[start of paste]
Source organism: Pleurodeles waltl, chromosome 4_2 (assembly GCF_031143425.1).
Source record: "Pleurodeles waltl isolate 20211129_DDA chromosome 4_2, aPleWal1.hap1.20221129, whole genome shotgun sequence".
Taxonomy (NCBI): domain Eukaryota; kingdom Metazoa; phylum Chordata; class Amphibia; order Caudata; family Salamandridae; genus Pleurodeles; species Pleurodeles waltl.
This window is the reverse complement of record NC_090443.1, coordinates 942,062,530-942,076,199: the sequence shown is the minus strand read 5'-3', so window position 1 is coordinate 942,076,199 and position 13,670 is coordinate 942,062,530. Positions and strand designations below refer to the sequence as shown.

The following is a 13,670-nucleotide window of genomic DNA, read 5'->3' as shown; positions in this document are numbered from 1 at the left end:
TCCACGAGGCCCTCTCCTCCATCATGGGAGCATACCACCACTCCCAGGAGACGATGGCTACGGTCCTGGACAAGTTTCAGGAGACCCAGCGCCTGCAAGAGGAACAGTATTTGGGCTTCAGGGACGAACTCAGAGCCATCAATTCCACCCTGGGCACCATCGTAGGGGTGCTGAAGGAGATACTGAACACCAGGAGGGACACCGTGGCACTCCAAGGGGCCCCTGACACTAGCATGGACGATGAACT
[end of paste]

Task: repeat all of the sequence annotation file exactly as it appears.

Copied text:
Source organism: Pleurodeles waltl, chromosome 4_2 (assembly GCF_031143425.1).
Source record: "Pleurodeles waltl isolate 20211129_DDA chromosome 4_2, aPleWal1.hap1.20221129, whole genome shotgun sequence".
Taxonomy (NCBI): domain Eukaryota; kingdom Metazoa; phylum Chordata; class Amphibia; order Caudata; family Salamandridae; genus Pleurodeles; species Pleurodeles waltl.
This window is the reverse complement of record NC_090443.1, coordinates 942,062,530-942,076,199: the sequence shown is the minus strand read 5'-3', so window position 1 is coordinate 942,076,199 and position 13,670 is coordinate 942,062,530. Positions and strand designations below refer to the sequence as shown.

The following is a 13,670-nucleotide window of genomic DNA, read 5'->3' as shown; positions in this document are numbered from 1 at the left end:
TCCACGAGGCCCTCTCCTCCATCATGGGAGCATACCACCACTCCCAGGAGACGATGGCTACGGTCCTGGACAAGTTTCAGGAGACCCAGCGCCTGCAAGAGGAACAGTATTTGGGCTTCAGGGACGAACTCAGAGCCATCAATTCCACCCTGGGCACCATCGTAGGGGTGCTGAAGGAGATACTGAACACCAGGAGGGACACCGTGGCACTCCAAGGGGCCCCTGACACTAGCATGGACGATGAACT